Eating problems and the observed quality of mother-daughter interactions among girls with type 1 diabetes

J Consult Clin Psychol. 2001 Dec;69(6):950-8.


This study examined how eating problems are linked to autonomy and intimacy in the observed interactions of 88 diabetic girls (M = 14.9 years) and their mothers. On the basis of self-reported symptoms, teens were classified as having no eating problems (n = 40), mild eating problems (n = 30), and frequent eating problems (n = 18). Mothers and daughters participated in 2 videotaped problem-solving tasks (1 diabetes related and I a general parent-teen issue) that were rated with a macroanalytic coding system (Autonomy and Intimacy Rating System). Compared with interactions among mothers and daughters with no eating problems, interactions among mothers and daughters with eating problems simultaneously constrained the expression of autonomy and intimacy. Findings support clinical theory that links eating problems to emotional misattunement in the mother-daughter relationship, which is postulated to interfere with the teen's capacity for individuation.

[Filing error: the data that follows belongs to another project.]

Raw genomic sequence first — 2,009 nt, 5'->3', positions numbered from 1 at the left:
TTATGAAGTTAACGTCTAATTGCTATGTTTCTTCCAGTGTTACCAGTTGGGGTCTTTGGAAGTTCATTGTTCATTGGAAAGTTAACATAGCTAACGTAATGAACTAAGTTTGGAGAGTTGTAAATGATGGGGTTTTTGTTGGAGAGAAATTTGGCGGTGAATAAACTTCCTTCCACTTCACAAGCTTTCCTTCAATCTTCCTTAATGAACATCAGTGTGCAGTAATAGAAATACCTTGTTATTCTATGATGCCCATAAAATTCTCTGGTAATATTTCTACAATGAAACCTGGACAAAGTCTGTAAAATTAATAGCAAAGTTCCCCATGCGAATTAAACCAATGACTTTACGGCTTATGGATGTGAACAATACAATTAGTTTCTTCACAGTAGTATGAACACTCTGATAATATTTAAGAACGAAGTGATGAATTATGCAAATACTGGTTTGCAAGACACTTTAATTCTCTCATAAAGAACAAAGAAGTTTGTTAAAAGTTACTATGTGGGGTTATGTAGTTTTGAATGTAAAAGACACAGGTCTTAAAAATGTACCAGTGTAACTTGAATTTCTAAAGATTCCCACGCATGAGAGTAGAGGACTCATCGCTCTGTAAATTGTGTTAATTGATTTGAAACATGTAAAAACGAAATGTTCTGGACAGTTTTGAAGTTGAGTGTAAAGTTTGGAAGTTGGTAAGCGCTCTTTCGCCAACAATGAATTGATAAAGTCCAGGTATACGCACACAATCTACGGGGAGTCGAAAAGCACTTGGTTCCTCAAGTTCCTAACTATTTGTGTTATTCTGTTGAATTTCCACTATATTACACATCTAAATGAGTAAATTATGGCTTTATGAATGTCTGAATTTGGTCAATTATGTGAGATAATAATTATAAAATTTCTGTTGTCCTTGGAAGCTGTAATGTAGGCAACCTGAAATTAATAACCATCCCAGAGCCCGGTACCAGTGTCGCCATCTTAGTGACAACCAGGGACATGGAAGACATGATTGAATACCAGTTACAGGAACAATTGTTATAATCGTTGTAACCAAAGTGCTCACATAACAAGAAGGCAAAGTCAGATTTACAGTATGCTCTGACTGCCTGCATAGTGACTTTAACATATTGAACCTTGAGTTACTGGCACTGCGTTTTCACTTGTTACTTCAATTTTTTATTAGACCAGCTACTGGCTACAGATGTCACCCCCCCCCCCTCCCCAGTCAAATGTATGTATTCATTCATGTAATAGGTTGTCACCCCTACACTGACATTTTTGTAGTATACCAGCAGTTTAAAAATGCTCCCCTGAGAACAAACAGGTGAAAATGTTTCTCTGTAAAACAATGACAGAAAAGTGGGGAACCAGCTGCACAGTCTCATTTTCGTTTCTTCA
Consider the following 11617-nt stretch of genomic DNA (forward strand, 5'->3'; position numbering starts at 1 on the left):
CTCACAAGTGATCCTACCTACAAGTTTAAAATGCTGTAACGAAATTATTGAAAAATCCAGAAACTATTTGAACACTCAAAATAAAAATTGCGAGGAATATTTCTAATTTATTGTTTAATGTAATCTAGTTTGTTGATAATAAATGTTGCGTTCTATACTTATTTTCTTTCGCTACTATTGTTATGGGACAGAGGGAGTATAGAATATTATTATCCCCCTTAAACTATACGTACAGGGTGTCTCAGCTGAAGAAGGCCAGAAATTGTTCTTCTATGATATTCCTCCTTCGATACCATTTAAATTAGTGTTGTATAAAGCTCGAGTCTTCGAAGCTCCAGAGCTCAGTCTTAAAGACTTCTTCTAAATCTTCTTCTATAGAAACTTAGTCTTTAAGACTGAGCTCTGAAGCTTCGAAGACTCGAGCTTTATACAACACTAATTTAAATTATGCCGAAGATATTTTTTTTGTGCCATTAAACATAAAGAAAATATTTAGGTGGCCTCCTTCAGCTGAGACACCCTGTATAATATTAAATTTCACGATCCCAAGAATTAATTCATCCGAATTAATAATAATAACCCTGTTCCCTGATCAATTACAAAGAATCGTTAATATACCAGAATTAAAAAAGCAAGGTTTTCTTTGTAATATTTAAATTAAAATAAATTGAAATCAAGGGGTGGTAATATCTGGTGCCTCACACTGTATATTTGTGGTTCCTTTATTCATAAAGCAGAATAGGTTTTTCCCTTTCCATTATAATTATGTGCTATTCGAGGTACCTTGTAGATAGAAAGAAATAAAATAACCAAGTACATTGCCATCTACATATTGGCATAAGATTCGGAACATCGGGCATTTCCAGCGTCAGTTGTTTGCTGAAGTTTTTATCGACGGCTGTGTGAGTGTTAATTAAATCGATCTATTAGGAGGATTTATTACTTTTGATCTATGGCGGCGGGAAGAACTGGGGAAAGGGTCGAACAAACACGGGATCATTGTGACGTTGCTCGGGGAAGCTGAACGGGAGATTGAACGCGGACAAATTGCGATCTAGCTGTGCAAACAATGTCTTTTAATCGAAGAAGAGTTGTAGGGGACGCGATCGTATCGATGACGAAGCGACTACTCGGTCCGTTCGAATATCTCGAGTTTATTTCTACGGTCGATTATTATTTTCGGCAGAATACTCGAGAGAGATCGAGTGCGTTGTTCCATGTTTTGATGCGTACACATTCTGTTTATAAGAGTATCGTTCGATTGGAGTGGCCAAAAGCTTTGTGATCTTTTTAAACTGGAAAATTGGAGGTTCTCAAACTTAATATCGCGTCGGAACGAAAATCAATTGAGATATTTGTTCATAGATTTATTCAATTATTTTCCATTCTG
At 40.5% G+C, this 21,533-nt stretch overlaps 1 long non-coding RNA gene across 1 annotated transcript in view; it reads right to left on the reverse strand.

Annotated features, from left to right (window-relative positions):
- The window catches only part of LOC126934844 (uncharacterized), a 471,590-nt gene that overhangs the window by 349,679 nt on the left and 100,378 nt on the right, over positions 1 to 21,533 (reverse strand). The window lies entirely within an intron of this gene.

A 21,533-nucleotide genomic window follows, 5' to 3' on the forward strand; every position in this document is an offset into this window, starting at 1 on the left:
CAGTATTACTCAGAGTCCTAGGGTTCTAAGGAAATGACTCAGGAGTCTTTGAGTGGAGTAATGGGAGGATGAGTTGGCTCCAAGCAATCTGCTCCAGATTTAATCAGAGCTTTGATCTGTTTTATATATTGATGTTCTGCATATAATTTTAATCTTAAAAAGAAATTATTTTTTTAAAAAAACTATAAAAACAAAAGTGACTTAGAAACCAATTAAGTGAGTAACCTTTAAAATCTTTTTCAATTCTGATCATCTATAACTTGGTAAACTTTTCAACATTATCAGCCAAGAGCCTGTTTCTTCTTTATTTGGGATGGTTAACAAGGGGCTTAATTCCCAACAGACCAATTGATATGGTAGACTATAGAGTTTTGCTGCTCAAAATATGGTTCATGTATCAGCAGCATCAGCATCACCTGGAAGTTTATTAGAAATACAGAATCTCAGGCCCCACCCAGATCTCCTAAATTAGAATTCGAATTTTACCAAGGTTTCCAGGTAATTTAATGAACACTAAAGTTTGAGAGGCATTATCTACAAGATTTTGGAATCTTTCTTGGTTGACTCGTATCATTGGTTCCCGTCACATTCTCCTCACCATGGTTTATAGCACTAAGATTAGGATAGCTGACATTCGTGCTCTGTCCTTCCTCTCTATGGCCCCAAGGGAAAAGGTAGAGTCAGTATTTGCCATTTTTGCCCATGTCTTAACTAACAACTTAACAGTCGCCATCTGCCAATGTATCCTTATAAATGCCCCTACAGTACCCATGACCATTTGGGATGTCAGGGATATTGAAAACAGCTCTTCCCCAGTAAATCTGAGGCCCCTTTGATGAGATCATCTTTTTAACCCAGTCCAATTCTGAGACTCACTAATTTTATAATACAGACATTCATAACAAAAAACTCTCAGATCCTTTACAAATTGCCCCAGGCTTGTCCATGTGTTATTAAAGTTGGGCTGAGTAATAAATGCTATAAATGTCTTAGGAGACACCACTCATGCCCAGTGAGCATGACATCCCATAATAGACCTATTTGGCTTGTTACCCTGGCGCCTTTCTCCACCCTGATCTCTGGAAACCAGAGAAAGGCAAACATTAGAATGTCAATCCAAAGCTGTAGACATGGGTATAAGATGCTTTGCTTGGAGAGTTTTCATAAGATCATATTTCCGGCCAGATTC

Publication types

  • Research Support, Non-U.S. Gov't

MeSH terms

  • Adolescent
  • Adult
  • Child
  • Diabetes Mellitus, Type 1 / psychology*
  • Feeding and Eating Disorders / diagnosis
  • Feeding and Eating Disorders / etiology*
  • Feeding and Eating Disorders / psychology*
  • Female
  • Humans
  • Middle Aged
  • Mother-Child Relations*
  • Problem Solving
  • Severity of Illness Index
  • Surveys and Questionnaires